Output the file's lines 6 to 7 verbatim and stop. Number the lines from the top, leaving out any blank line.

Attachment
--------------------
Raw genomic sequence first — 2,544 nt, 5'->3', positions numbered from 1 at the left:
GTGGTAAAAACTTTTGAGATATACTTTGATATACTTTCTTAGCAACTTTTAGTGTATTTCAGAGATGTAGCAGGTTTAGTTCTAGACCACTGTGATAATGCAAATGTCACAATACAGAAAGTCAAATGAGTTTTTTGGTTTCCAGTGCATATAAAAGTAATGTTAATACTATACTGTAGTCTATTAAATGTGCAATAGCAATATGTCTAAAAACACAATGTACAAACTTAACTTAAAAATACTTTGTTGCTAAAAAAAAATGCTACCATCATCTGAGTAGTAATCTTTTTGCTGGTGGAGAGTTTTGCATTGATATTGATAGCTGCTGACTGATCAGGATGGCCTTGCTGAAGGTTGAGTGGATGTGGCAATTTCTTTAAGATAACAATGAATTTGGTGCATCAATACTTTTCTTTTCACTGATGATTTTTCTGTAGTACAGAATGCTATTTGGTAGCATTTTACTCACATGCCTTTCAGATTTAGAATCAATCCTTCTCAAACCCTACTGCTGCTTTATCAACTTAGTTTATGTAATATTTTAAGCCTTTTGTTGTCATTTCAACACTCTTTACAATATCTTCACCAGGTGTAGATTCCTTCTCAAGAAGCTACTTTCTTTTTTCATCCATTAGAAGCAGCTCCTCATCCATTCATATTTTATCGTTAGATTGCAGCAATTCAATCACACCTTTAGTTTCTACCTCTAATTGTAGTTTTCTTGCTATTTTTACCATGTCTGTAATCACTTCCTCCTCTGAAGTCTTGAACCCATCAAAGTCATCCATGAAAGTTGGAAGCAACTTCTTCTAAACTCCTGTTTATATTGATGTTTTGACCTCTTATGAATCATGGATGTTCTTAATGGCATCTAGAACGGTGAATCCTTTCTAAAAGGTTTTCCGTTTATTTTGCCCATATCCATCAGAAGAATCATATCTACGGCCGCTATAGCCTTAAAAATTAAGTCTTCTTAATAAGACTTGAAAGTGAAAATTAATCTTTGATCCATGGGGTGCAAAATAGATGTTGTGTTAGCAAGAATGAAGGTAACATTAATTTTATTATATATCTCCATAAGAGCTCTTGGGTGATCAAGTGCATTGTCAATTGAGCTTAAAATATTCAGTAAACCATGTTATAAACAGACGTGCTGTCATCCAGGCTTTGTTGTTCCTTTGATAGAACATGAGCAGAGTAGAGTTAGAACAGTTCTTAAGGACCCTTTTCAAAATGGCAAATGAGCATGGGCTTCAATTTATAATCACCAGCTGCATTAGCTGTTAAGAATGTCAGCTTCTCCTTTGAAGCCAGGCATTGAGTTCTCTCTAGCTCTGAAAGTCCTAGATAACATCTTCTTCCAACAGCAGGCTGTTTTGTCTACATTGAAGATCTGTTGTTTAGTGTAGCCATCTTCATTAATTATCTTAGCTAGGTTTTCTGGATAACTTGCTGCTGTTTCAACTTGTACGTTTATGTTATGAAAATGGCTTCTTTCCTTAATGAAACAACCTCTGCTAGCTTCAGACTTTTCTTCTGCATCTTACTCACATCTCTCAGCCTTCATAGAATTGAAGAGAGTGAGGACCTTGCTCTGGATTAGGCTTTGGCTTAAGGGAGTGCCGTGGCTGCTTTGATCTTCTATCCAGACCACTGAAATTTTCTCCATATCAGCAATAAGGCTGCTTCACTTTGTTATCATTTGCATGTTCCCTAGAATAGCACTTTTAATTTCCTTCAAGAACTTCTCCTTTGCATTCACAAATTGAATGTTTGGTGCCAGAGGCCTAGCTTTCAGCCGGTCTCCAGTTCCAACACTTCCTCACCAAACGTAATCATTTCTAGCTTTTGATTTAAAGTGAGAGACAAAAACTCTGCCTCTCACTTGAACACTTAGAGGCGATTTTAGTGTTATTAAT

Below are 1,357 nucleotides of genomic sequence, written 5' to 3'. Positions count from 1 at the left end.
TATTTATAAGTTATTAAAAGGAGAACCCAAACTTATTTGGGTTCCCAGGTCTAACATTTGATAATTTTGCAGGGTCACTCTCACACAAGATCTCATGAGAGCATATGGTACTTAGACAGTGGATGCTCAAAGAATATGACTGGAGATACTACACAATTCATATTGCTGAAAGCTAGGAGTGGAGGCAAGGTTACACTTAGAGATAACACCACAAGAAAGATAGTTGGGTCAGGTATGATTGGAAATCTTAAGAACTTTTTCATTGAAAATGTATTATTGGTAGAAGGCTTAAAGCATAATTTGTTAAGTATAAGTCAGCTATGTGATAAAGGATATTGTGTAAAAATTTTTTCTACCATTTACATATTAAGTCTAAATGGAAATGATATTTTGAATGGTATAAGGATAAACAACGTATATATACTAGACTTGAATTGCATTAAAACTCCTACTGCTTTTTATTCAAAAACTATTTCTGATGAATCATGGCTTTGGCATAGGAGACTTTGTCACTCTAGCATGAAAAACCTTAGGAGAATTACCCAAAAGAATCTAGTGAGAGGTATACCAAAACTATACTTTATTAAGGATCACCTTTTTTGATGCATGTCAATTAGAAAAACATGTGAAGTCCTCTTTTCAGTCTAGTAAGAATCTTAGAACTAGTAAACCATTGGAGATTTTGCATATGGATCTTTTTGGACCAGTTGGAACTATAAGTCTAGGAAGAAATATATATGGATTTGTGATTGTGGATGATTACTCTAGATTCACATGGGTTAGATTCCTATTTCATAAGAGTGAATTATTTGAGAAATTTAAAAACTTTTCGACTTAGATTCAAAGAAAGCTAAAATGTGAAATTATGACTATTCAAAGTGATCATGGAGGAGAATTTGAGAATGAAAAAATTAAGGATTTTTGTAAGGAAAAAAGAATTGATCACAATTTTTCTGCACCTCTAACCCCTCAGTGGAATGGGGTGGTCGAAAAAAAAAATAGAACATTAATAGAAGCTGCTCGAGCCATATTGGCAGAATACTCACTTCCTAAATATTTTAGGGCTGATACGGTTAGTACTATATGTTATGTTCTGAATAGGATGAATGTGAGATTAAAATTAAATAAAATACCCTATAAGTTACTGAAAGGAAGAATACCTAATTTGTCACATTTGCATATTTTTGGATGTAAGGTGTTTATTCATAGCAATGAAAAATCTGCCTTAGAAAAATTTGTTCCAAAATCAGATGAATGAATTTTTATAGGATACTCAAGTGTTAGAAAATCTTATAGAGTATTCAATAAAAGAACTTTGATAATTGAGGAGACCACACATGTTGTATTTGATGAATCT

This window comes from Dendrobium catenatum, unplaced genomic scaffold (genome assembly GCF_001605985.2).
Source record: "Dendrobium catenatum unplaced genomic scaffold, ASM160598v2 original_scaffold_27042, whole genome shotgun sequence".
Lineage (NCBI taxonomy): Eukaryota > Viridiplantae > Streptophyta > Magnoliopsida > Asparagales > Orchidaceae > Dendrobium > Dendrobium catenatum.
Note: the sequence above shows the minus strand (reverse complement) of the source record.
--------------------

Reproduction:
Source record: "Dendrobium catenatum unplaced genomic scaffold, ASM160598v2 original_scaffold_27042, whole genome shotgun sequence".
Lineage (NCBI taxonomy): Eukaryota > Viridiplantae > Streptophyta > Magnoliopsida > Asparagales > Orchidaceae > Dendrobium > Dendrobium catenatum.